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Waste Collection Goes High Tech

Wes Muir | Tuesday June 23rd, 2009 | 0 Comments

By Wes Muir, Director, Communications, Waste Management
The days are longer, kids are out of school and beach season is in full swing: these are clear indicators that summer is upon us and everyone is flocking outdoors. While you’re out and about, packing a picnic lunch or walking around your favorite city, you’re probably also generating trash.
How many times have you wandered down the street or along the beach, wondering where you can pitch that ice cream wrapper? Or maybe when you’ve desperately sought a garbage can for that cup of coffee you drank while walking into work? Unfortunately, most times you’ve probably been unsuccessful in locating said receptacle. Worse yet, as this blogger describes as a pet peeve, you do find a bin, but it’s overflowing and you can’t properly dispose of your piece of trash.


From these scenarios alone, it seems that the issue of littering public spaces remains a significant issue across North America. Matt McKenna, president and CEO of Keep America Beautiful, agrees that trash in public areas is a problem that needs to be solved, and can be through the implementation of better public disposal options:

“Consumers report that convenience and accessibility of public trash and recycling receptacles are a major influence in encouraging them to dispose of waste properly and to recycle more. Providing environmentally responsible options in public spaces can be a valuable tool for communities as they raise awareness of the importance of proper waste disposal.”

Since many public areas fall under local government jurisdictions, it’s up to city officials to take proactive measures to manage trash on the streets or in public parks. So far, many municipalities have found it challenging to solve this issue in an efficient and cost-effective manner. Those who have been successful, however, are seeing numerous benefits through a new technology – solar powered trash compactors – in terms of cutting collection costs and environmental benefits.

The City of Philadelphia is rolling out a new program over the next 10 years, installing new solar-powered trash compactors on sidewalks, providing a cost-effective and simple solution for residents and visitors. Programs like this are popping up all over the country.

Solar powered trash compactors are completely self-powered, using built-in solar panels to compact trash. About the same size as a standard 35-gallon trash barrel, each compactor provides five times the capacity of a traditional trash receptacle. When the unit reaches capacity, sensors trigger an internal compactor that flattens the contents, converting 180 gallons of waste into easy-to-collect bags. A wireless system then signals that the unit is ready to be picked up. This cuts the need for trash pickup by up to 80 percent, which reduces collection costs, fuel use and greenhouse gas emissions. The compactors also include receptacles for collecting plastic bottles, newspapers, glass and other recyclables.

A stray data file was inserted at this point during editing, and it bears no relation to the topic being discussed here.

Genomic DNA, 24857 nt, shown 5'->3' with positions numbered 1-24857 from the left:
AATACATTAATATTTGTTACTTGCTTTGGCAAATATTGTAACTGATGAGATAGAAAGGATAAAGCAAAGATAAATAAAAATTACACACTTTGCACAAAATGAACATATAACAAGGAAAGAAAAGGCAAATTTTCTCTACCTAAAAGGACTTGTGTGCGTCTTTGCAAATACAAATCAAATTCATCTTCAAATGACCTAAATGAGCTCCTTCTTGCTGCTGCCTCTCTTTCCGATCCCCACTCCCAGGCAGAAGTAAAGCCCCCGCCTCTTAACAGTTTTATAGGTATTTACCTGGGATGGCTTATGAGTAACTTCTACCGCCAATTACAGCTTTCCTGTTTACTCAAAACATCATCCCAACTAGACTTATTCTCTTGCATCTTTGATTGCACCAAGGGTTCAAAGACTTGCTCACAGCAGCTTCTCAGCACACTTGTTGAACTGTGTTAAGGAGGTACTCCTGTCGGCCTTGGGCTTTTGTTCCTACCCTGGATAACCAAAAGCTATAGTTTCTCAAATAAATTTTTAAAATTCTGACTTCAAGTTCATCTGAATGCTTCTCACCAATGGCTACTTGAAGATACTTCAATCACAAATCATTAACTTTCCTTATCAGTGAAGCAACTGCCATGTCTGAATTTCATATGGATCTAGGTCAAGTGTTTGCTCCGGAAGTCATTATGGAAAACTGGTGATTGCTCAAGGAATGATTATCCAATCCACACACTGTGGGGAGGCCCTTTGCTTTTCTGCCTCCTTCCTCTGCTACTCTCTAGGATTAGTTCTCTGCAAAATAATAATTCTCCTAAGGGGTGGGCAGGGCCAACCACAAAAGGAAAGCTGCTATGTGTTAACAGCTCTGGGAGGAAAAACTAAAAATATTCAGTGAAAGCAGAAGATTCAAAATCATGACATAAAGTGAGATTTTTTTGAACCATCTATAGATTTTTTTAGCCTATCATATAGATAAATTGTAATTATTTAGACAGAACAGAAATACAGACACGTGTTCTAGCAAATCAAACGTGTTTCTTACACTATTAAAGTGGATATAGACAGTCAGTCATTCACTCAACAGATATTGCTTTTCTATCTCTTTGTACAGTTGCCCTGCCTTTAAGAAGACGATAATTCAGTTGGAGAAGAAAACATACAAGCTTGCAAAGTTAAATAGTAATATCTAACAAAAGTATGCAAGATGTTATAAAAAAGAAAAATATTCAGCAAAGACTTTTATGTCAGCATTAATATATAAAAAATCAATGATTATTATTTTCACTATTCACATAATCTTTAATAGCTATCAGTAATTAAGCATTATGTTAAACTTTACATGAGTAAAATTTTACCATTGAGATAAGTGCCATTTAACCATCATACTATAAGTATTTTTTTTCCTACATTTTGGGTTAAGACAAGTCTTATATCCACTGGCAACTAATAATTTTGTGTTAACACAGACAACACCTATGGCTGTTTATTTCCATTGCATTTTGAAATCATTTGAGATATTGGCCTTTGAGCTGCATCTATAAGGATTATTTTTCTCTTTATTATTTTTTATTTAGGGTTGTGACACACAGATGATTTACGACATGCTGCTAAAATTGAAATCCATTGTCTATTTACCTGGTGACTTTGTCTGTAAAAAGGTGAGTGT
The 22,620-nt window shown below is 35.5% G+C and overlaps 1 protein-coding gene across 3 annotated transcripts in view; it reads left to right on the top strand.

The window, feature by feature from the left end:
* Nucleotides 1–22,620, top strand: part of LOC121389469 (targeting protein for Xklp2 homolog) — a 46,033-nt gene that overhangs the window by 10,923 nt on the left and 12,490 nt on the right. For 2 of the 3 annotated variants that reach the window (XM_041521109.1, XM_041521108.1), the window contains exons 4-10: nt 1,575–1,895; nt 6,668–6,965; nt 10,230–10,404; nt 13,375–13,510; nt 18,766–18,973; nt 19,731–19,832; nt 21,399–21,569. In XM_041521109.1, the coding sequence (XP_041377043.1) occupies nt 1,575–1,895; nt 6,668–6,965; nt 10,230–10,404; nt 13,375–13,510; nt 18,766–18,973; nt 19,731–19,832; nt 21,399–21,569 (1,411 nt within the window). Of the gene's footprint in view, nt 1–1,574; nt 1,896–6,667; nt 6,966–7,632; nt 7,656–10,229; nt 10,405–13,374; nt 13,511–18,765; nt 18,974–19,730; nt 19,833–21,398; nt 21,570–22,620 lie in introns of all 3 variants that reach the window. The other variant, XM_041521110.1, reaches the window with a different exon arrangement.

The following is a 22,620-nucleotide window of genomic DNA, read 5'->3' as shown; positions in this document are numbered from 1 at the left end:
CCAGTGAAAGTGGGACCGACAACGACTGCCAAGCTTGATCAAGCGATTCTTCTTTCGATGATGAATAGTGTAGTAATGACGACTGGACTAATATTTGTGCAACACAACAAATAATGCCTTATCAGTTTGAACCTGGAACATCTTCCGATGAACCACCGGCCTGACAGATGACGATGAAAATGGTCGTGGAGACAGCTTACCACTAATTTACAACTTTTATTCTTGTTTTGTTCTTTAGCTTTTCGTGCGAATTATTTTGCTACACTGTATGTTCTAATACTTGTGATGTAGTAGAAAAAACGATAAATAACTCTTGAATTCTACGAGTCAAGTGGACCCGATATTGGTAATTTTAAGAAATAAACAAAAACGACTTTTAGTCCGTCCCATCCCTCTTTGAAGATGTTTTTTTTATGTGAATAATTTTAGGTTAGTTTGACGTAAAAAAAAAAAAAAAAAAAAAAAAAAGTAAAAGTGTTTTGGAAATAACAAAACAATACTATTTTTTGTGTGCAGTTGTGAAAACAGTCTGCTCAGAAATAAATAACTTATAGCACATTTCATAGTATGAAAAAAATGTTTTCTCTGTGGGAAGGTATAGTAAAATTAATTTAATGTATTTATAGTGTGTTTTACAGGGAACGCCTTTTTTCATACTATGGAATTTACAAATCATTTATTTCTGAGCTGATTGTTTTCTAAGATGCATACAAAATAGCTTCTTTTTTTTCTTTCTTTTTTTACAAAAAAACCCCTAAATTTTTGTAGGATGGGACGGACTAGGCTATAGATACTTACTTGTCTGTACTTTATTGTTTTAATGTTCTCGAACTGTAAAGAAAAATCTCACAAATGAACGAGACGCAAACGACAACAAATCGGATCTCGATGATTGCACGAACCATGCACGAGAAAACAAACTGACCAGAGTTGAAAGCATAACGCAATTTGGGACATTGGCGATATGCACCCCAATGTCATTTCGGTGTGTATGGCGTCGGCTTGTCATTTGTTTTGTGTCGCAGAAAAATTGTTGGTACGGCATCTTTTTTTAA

In fact, Waste Management installed 15 of its WM Solar-Powered Trash Compactors at Patriot Place, a retail, dining and event venue adjacent to Gillette Stadium in Foxborough, MA. Brian Earley, general manager of Patriot Place agrees that there are many benefits, in terms of sustainability and cost-effectiveness, to implementing solar-powered trash compactors. “In addition to promoting recycling and reducing our waste volume and energy consumption, we have realized significant operational efficiencies and cost savings for waste removal.”

New York City decided to take matters into its own hands back in 2007, and commissioned a public space recycling pilot program. This targeted heavily traffic streets, parks and transportation facilities where high volumes of recyclable materials, such as paper, plastic and glass, were found in waste bins. Instead of offering only one receptacle for all waste and letting it get to the point of overflow, the city placed recycling bins for these materials next to traditional trash cans at key locations. As reported in the city’s final report, use of the recycling bins clearly increased throughout the duration of the pilot program, proving that if the means to properly dispose of waste are available, people will use them.

As you walk the streets of your city or town, take a close look around. If you’ve been holding onto that coffee cup for more than a few blocks, it’s time to act. Ask your local officials to consider adding solar-powered waste receptacles to the public spaces in your neighborhood.


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